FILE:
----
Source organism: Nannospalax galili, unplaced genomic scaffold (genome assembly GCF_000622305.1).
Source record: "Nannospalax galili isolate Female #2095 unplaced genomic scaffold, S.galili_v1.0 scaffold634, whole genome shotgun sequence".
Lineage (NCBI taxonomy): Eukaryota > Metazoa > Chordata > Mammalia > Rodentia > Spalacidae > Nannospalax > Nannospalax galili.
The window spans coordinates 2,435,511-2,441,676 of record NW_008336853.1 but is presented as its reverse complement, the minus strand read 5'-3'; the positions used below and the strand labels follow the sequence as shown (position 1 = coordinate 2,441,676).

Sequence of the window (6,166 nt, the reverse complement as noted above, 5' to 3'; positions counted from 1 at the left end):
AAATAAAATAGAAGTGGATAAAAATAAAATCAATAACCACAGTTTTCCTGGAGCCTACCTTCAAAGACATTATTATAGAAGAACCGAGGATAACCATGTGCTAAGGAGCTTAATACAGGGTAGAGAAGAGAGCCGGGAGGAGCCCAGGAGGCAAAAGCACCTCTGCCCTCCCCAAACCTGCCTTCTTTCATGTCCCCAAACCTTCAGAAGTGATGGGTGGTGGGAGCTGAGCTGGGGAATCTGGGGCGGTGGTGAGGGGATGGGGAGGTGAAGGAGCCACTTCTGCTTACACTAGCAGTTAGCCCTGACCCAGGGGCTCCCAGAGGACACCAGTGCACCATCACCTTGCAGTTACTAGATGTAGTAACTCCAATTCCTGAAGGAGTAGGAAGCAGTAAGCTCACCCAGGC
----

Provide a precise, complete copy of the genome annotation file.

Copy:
Source organism: Nannospalax galili, unplaced genomic scaffold (genome assembly GCF_000622305.1).
Source record: "Nannospalax galili isolate Female #2095 unplaced genomic scaffold, S.galili_v1.0 scaffold634, whole genome shotgun sequence".
Lineage (NCBI taxonomy): Eukaryota > Metazoa > Chordata > Mammalia > Rodentia > Spalacidae > Nannospalax > Nannospalax galili.
The window spans coordinates 2,435,511-2,441,676 of record NW_008336853.1 but is presented as its reverse complement, the minus strand read 5'-3'; the positions used below and the strand labels follow the sequence as shown (position 1 = coordinate 2,441,676).

Sequence of the window (6,166 nt, the reverse complement as noted above, 5' to 3'; positions counted from 1 at the left end):
AAATAAAATAGAAGTGGATAAAAATAAAATCAATAACCACAGTTTTCCTGGAGCCTACCTTCAAAGACATTATTATAGAAGAACCGAGGATAACCATGTGCTAAGGAGCTTAATACAGGGTAGAGAAGAGAGCCGGGAGGAGCCCAGGAGGCAAAAGCACCTCTGCCCTCCCCAAACCTGCCTTCTTTCATGTCCCCAAACCTTCAGAAGTGATGGGTGGTGGGAGCTGAGCTGGGGAATCTGGGGCGGTGGTGAGGGGATGGGGAGGTGAAGGAGCCACTTCTGCTTACACTAGCAGTTAGCCCTGACCCAGGGGCTCCCAGAGGACACCAGTGCACCATCACCTTGCAGTTACTAGATGTAGTAACTCCAATTCCTGAAGGAGTAGGAAGCAGTAAGCTCACCCAGGC